We still wasn’t able to win a prize in the contests with the second episode, but this time we were pretty close. Anyway, the results of the second episodes really encouraged us, we were on the right track! After some days of small fixes and consideration on the second episode, we immediatly started working on the third episode!

AMOC: Episode 3

5. The logo of the Episode 3

We released the third episode on Kongregate on April 22nd, 2015: again, approximatively 5 weeks after the previous episode. We developed it like the second episode, without using any difference in the work method we used in the previous episodes: while Eli was writing the story and the puzzles of the game, I engineered some others modules of the framework (I almost completed it during the development of this episode). This episode added: 16 new characters,  39 new game areas background (we extensively used context modified backgrounds this time), 23 new items and 67 interactive buttons. This time we got featured on the “hot new games” section on the Kongregate homepage and we got ten thousands plays in just 5 days: even during the contests the game didn’t get below the 3.6 of rating average and this time we won the second prize in the weekly contest! Obviously we had another peak of players playing the first two episodes that were continuing to rise in the rating average (they were hitting the 3.8/3.9).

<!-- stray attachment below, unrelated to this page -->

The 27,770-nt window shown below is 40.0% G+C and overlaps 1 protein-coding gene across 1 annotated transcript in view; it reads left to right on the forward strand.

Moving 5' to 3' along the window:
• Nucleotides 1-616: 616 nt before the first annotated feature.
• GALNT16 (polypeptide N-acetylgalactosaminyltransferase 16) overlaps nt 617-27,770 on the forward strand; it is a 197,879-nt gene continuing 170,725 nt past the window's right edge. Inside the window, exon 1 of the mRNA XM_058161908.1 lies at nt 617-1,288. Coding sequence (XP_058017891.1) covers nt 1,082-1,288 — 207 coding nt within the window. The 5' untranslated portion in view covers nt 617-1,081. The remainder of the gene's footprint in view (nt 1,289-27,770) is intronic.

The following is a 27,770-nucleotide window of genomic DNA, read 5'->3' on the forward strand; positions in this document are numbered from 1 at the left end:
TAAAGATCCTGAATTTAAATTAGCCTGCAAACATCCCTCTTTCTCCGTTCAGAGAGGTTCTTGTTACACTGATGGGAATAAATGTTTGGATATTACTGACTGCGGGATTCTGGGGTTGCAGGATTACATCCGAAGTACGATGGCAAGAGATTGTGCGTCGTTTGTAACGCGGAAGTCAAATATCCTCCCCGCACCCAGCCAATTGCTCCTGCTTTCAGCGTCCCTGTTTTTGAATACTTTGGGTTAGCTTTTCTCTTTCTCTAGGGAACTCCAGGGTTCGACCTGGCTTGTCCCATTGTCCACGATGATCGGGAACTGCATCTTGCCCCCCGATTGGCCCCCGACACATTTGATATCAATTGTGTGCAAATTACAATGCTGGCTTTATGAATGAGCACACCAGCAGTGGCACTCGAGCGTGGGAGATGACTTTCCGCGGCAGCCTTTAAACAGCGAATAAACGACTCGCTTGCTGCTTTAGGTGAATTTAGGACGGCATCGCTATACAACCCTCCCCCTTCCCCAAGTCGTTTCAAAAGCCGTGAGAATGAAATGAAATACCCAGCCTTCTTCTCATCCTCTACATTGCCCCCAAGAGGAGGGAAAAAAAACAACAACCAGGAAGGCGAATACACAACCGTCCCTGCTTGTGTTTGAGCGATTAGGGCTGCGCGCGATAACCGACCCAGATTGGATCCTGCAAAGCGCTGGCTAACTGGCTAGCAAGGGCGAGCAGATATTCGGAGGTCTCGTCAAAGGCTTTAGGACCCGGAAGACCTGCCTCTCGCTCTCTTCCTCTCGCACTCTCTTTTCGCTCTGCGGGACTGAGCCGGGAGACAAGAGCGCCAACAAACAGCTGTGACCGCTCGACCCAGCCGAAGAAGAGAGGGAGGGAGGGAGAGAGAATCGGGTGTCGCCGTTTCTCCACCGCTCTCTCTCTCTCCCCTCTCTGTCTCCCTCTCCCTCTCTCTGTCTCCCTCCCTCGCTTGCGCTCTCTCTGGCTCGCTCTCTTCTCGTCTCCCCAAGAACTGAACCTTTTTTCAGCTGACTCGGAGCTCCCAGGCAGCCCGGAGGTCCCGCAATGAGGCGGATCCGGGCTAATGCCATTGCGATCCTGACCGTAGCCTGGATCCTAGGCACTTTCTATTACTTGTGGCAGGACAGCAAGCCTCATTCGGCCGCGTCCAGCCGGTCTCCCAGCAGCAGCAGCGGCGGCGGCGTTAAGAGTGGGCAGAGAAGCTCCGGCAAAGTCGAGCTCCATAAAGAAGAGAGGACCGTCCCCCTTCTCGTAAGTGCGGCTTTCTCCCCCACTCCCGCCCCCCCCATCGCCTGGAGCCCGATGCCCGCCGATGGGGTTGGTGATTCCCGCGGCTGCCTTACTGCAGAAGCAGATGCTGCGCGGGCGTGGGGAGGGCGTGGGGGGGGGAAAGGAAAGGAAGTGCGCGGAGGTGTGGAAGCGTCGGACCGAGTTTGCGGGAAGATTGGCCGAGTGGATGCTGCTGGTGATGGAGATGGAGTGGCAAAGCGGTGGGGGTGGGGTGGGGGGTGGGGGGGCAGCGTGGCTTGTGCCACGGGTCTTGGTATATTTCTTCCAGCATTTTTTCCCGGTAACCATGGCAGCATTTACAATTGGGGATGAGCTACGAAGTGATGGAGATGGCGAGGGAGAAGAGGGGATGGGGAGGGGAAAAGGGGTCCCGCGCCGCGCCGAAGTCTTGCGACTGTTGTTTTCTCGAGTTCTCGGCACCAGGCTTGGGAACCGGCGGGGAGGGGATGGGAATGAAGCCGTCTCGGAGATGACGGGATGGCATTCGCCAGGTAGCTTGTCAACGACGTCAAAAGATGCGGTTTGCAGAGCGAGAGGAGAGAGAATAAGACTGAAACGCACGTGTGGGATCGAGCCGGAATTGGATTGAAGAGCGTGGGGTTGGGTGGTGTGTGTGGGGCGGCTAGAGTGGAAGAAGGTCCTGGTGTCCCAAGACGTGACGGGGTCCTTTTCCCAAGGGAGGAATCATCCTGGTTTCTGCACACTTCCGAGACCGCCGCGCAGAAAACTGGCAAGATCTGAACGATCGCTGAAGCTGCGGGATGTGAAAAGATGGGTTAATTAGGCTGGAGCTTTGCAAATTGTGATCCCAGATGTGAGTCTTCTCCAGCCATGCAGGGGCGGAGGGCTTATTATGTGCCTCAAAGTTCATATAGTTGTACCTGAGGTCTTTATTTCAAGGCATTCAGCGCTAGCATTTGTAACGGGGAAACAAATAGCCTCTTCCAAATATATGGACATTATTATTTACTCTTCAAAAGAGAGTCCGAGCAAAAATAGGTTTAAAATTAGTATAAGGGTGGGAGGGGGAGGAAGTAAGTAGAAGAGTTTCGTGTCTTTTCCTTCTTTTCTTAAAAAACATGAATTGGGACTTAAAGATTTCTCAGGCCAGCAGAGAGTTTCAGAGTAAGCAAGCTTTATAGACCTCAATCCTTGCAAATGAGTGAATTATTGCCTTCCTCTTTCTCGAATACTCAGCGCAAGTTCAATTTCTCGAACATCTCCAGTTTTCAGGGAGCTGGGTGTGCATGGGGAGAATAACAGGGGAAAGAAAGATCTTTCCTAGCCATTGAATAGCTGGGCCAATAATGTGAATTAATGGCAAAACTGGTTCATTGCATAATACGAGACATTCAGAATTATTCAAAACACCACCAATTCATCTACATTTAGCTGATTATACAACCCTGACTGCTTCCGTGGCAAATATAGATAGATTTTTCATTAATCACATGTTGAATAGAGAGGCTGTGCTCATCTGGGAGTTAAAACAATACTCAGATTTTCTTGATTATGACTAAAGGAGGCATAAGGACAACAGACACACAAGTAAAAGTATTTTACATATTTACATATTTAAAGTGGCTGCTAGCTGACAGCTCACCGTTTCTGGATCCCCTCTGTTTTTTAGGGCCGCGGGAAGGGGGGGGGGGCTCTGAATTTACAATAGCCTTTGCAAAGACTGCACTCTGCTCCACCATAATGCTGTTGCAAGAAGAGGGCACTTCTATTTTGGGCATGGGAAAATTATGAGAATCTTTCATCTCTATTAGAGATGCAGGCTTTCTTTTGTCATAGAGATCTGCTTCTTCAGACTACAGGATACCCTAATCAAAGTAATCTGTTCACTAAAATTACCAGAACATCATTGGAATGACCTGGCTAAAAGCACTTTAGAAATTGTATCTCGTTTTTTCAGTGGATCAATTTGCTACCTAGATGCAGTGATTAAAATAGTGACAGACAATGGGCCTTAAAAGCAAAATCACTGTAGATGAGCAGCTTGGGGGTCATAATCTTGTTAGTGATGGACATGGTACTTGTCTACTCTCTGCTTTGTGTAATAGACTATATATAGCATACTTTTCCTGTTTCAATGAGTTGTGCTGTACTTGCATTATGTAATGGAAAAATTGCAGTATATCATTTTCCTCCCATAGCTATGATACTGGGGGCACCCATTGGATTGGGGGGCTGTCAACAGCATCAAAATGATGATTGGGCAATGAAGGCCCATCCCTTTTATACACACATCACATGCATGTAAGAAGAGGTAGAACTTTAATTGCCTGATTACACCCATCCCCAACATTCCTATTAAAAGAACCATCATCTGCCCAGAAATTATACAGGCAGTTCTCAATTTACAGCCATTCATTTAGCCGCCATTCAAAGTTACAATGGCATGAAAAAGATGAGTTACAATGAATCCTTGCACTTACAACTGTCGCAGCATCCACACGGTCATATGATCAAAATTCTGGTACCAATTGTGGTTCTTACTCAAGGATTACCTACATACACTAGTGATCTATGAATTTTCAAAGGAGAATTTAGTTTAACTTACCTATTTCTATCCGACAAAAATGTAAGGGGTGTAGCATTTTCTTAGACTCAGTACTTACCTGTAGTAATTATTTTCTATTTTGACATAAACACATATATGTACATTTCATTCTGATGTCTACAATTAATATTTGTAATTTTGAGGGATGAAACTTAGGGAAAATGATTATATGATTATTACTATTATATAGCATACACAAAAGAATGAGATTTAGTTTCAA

Anyway, in our perspective, the third episode was the worse of the three: it was more linear and less intrigating than the previous. We think that this episode was so successfull because we already had a lot of fan following the series! But, in any case, it was the biggest success for us until that day: this gave us a lot of energy to make a great fourth episode!

6. A scene from Episode 3

AMOC: Episode 4

7. The logo of the Episode 4

In another month of development (on May 27th, 2015) we released on Kongregate the fourth and last episode of the series: we wanted to develop something new, but we also wanted to give “A Matter of Caos” a great ending! This episode it’s the biggest of the four and it lasts more than the double of the second (the longest episode, until then); it contains: 16 new characters,  58 new game areas, 33 new items, 96 interactive buttons and also 2 minigames!

This episode have also three wonderful orignal music tracks, composed by Andrea Pagani (he’s collaborating with us also for “A Tale of Caos: Overture“): with his great music, we was able to make some totally perfect scenes (like the ending scene: even if I already knew the ending of the game, I was really touched, when I played the game!). Moreover, at the end of the game, after the epilogue, we inserted a few minutes of “special ending credits”: I won’t say anything else about that (just go play and finish the game), just that the players loved them!